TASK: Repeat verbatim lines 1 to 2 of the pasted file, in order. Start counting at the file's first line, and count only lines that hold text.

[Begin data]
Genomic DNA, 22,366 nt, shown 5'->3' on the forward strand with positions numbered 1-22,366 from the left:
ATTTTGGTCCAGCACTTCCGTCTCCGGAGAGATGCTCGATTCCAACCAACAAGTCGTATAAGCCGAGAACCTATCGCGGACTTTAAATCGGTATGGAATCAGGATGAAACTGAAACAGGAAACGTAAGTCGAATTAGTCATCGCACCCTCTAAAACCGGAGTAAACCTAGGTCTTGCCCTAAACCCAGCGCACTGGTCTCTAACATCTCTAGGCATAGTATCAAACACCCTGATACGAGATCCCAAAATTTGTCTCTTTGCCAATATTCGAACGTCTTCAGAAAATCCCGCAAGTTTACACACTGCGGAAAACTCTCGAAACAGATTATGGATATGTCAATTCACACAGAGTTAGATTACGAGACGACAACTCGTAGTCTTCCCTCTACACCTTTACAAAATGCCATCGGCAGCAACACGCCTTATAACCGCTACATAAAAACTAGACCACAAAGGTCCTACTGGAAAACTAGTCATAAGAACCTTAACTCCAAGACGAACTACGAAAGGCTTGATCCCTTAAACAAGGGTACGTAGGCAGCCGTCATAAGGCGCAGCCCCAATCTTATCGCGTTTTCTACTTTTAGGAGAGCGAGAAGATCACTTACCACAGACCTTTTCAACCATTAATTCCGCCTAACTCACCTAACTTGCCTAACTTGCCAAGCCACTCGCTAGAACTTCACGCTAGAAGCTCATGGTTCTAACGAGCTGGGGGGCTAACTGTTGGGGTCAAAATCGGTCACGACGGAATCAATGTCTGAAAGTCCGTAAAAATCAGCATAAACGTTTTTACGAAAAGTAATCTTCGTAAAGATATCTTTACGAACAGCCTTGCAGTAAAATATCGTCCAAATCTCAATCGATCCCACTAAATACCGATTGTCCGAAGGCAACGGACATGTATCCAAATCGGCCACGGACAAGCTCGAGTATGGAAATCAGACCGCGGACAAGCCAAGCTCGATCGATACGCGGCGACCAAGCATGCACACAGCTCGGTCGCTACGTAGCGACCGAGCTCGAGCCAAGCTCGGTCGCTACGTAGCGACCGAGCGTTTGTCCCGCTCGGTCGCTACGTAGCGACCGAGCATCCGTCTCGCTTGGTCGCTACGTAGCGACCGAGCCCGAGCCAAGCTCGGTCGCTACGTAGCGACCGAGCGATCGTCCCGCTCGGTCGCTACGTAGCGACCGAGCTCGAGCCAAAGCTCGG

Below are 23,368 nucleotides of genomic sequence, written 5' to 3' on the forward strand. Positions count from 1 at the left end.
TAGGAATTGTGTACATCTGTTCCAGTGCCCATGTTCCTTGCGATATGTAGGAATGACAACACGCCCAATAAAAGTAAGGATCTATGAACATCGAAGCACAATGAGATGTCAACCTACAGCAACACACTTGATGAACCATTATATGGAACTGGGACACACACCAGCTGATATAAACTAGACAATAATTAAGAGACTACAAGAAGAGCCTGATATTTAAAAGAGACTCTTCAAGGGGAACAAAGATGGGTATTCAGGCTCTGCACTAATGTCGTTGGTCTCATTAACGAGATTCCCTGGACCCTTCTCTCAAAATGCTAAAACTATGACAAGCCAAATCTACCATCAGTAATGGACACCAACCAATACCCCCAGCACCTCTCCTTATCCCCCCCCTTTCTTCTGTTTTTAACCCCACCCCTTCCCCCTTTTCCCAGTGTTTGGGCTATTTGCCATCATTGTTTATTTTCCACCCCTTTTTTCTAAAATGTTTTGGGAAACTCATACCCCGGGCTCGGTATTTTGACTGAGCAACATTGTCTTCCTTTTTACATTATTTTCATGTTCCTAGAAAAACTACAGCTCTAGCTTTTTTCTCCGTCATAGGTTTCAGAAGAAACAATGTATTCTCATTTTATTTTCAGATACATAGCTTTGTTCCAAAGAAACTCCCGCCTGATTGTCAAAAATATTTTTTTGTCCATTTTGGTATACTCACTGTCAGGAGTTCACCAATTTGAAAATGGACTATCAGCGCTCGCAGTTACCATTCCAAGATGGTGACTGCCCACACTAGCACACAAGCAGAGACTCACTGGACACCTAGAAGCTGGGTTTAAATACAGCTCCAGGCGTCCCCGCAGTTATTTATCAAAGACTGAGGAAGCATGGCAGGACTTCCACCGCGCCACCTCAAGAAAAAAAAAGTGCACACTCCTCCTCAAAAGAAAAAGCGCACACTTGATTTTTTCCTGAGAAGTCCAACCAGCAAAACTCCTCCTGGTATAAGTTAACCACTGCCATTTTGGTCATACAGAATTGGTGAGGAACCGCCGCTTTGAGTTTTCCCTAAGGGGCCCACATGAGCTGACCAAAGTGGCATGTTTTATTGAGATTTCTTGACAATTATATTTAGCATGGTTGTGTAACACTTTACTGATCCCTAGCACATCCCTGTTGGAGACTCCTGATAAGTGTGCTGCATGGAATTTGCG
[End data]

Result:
Genomic DNA, 22,366 nt, shown 5'->3' on the forward strand with positions numbered 1-22,366 from the left:
ATTTTGGTCCAGCACTTCCGTCTCCGGAGAGATGCTCGATTCCAACCAACAAGTCGTATAAGCCGAGAACCTATCGCGGACTTTAAATCGGTATGGAATCAGGATGAAACTGAAACAGGAAACGTAAGTCGAATTAGTCATCGCACCCTCTAAAACCGGAGTAAACCTAGGTCTTGCCCTAAACCCAGCGCACTGGTCTCTAACATCTCTAGGCATAGTATCAAACACCCTGATACGAGATCCCAAAATTTGTCTCTTTGCCAATATTCGAACGTCTTCAGAAAATCCCGCAAGTTTACACACTGCGGAAAACTCTCGAAACAGATTATGGATATGTCAATTCACACAGAGTTAGATTACGAGACGACAACTCGTAGTCTTCCCTCTACACCTTTACAAAATGCCATCGGCAGCAACACGCCTTATAACCGCTACATAAAAACTAGACCACAAAGGTCCTACTGGAAAACTAGTCATAAGAACCTTAACTCCAAGACGAACTACGAAAGGCTTGATCCCTTAAACAAGGGTACGTAGGCAGCCGTCATAAGGCGCAGCCCCAATCTTATCGCGTTTTCTACTTTTAGGAGAGCGAGAAGATCACTTACCACAGACCTTTTCAACCATTAATTCCGCCTAACTCACCTAACTTGCCTAACTTGCCAAGCCACTCGCTAGAACTTCACGCTAGAAGCTCATGGTTCTAACGAGCTGGGGGGCTAACTGTTGGGGTCAAAATCGGTCACGACGGAATCAATGTCTGAAAGTCCGTAAAAATCAGCATAAACGTTTTTACGAAAAGTAATCTTCGTAAAGATATCTTTACGAACAGCCTTGCAGTAAAATATCGTCCAAATCTCAATCGATCCCACTAAATACCGATTGTCCGAAGGCAACGGACATGTATCCAAATCGGCCACGGACAAGCTCGAGTATGGAAATCAGACCGCGGACAAGCCAAGCTCGATCGATACGCGGCGACCAAGCATGCACACAGCTCGGTCGCTACGTAGCGACCGAGCTCGAGCCAAGCTCGGTCGCTACGTAGCGACCGAGCGTTTGTCCCGCTCGGTCGCTACGTAGCGACCGAGCATCCGTCTCGCTTGGTCGCTACGTAGCGACCGAGCCCGAGCCAAGCTCGGTCGCTACGTAGCGACCGAGCGATCGTCCCGCTCGGTCGCTACGTAGCGACCGAGCTCGAGCCAAAGCTCGG